Where to watch the solar eclipse in Houston

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A total solar eclipse will be visible across the U.S. on August 21, the first time on the U.S. mainland since 1979. (David Zalubowski/AP Photo)

Grab your glasses and get ready for the coolest science show since Feb. 26, 1979!





Meteorologist Travis Herzog says at peak eclipse in Houston, the sun will be 67 percent covered by the moon. That means it will still be just about as bright as any other day, but if the weather cooperates, you will see a black disk cover over half the sun. Travis says your two options to safely view this eclipse without damaging your eyes are to see it indirectly through a projection onto the ground or to view it through a device with an appropriate solar filter.

If you don't have plans yet, consider heading to one of these fun events!

Houston

Space Center Houston
11 a.m. - 3 p.m.
Space Center Houston will have a day full of activities. Lunar scientists will speak from 11 a.m. to noon, with another talk about studying the moon in the eclipse and upcoming lunar missions at 2 p.m. A limited number of solar viewing glasses will be provided to safely observe the total eclipse of the sun, and other viewing opportunities such as sunspotters will be available. Guests can also create their own eclipse projector. NASA's livestream of the eclipse will be displayed on screens inside the center.

Children's Museum of Houston
11 a.m. - 3 p.m.
The museum is having a solar eclipse viewing party for little ones with lots of fun activities for kids. They will show a live stream beginning at noon in the auditorium. Be sure to pick up your postcard from their science station, which will allow you to safely watch the eclipse.

Houston Museum of Natural Science
Noon - 2 p.m.
5555 Hermann Park Dr.
The Planetarium will offer six special, 15-minute programs explaining the aspects of the eclipse and what it looks like from Houston. Tickets are $4. Then at 2 p.m., they will livestream totality from Casper, Wyoming in the Planetarium. Tickets for that are $9.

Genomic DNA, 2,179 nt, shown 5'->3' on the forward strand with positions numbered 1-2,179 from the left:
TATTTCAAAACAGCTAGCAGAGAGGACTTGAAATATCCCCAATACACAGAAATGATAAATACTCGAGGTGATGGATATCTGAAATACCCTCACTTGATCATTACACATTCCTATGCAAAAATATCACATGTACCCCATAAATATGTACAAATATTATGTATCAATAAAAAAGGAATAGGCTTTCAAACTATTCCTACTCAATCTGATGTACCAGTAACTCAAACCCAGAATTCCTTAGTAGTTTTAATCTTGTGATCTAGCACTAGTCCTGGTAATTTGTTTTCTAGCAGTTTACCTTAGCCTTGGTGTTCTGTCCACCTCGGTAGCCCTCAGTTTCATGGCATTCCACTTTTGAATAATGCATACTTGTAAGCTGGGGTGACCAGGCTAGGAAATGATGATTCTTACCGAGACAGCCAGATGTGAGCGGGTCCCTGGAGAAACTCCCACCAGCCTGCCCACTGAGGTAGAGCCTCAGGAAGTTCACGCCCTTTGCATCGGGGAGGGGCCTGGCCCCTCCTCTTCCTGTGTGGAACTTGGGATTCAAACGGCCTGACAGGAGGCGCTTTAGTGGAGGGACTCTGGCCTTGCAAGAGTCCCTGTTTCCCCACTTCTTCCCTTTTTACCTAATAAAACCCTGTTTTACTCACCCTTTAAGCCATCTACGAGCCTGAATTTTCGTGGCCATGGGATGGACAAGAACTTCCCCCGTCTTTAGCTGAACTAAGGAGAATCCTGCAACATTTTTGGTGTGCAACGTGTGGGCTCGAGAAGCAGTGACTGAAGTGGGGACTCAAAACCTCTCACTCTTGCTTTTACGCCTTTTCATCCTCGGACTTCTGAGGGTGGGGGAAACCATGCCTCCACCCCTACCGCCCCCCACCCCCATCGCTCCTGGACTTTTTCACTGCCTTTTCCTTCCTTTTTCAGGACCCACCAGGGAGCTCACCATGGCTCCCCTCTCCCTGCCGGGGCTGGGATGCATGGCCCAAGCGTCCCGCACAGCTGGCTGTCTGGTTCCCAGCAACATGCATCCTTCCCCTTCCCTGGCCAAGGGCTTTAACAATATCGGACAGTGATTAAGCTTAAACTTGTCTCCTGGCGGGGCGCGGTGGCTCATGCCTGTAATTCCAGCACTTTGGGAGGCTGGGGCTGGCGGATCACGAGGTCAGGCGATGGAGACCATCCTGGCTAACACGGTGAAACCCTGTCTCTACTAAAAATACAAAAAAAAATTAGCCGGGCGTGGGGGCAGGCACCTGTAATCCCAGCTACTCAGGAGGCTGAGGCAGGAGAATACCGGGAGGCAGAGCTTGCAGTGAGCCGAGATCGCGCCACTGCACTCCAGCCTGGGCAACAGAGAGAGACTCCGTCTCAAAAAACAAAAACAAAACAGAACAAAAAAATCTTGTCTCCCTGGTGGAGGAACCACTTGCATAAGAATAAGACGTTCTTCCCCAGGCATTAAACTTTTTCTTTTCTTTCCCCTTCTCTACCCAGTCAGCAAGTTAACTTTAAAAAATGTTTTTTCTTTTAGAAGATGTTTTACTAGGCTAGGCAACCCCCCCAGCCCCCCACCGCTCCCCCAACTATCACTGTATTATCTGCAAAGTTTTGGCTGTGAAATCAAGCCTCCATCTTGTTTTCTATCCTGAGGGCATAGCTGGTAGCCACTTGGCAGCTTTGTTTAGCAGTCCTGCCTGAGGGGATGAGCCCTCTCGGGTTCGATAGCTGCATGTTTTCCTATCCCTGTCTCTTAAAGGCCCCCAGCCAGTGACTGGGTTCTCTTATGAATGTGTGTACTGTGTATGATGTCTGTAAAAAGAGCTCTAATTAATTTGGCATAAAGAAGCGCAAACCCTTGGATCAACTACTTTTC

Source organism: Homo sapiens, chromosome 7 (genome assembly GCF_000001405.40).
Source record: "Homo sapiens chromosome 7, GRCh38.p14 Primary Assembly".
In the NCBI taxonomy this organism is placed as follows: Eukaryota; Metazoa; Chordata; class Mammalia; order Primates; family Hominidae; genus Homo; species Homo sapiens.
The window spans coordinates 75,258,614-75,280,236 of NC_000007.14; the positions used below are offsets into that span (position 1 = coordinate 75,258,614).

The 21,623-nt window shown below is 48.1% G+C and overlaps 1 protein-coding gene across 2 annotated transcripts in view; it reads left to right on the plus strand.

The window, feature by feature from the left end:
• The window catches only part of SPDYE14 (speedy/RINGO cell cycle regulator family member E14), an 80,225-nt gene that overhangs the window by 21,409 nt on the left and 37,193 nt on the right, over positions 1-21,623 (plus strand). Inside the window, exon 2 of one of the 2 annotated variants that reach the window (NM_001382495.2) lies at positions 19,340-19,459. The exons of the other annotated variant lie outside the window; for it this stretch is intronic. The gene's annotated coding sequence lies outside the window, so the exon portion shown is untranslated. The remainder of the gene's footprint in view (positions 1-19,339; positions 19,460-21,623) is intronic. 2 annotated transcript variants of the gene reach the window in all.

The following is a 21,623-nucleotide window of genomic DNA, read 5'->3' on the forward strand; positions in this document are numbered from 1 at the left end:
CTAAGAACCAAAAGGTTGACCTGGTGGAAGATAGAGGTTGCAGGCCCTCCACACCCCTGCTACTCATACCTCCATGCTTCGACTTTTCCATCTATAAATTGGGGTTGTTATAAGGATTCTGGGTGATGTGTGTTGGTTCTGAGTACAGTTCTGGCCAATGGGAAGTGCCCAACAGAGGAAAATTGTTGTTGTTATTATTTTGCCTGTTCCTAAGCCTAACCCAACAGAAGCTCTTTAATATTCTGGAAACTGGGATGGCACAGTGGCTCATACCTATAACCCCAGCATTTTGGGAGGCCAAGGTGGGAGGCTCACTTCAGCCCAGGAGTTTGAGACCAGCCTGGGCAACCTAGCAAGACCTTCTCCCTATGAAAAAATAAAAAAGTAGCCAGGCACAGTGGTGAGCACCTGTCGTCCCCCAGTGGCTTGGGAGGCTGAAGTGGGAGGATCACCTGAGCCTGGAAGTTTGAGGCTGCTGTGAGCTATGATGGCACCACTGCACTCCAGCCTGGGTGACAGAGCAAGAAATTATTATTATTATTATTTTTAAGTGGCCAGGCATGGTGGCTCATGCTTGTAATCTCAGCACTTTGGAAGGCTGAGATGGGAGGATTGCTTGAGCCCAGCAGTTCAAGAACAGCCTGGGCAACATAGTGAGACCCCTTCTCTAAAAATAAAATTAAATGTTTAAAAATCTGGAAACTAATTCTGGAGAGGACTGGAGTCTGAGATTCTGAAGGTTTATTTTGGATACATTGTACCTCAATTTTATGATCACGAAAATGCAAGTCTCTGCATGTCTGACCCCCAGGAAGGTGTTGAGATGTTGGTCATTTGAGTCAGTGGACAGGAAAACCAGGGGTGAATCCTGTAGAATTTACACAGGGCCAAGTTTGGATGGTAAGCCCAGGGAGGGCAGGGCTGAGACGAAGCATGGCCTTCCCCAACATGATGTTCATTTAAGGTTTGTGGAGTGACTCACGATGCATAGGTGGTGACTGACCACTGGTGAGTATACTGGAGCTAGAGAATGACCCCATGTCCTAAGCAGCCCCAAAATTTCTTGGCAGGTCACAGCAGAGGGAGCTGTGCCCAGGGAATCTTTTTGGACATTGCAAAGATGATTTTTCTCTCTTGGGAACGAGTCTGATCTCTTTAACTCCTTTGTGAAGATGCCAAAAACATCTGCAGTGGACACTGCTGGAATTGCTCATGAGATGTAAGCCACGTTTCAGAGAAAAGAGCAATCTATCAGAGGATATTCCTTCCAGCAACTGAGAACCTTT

University of Houston
11:45 a.m. - 2:45 p.m.
4800 Calhoun Road
Spectators can take a tour of the newly renovated observatory and see the eclipse through the big telescope. This is open to the campus community. Outside the observatory, there will be additional telescopes with solar filters, pinhole projection assemblies for viewing the sun and a safety goggle station with protective eyewear available for use.


Freeman Branch Library
Noon - 2 p.m.
16616 Diana Lane
Join scientists and educators from the Lunar and Planetary Institute to witness this eclipse. Solar viewing glasses will be available.

Levy Park
Noon - 2 p.m.
3801 Eastside Street
Join scientists and educators from the Lunar and Planetary Institute to witness this eclipse. Solar viewing glasses will be available.

Hotel Ylem
11:45 a.m. - 8 p.m.
8080 Main Street
The first 50 people get to pick up free viewing glasses. From 3-5 p.m., the hotel is showing "Star Wars" with popcorn! At 5 p.m., food trucks will arrive with live music, astrology readings, and more!

Sugar Land

Houston Museum of Natural Science at Sugar Land
11 a.m. - 3 p.m.
13016 University Blvd.
The first 150 people to enter the museum viewing area as the eclipse begins will receive complimentary solar eclipse glasses.

Crosby

Crosby Branch Library
Noon - 2 p.m.
135 Hare Road
The library will have a limited number of solar viewing glasses available. They will also have a live stream from NASA of the eclipse from the path of totality.

Clute

Brazosport Center for the Arts & Sciences
11:30 a.m. - 3 p.m.
400 College Blvd.
The BASF Planetarium will show the live eclipse feed from NASA on the planetarium's ceiling. The planetarium has viewing glasses available for $2 each, while supplies last.

If you can't make it to any of these events, the next total solar eclipse will be April 8, 2024.

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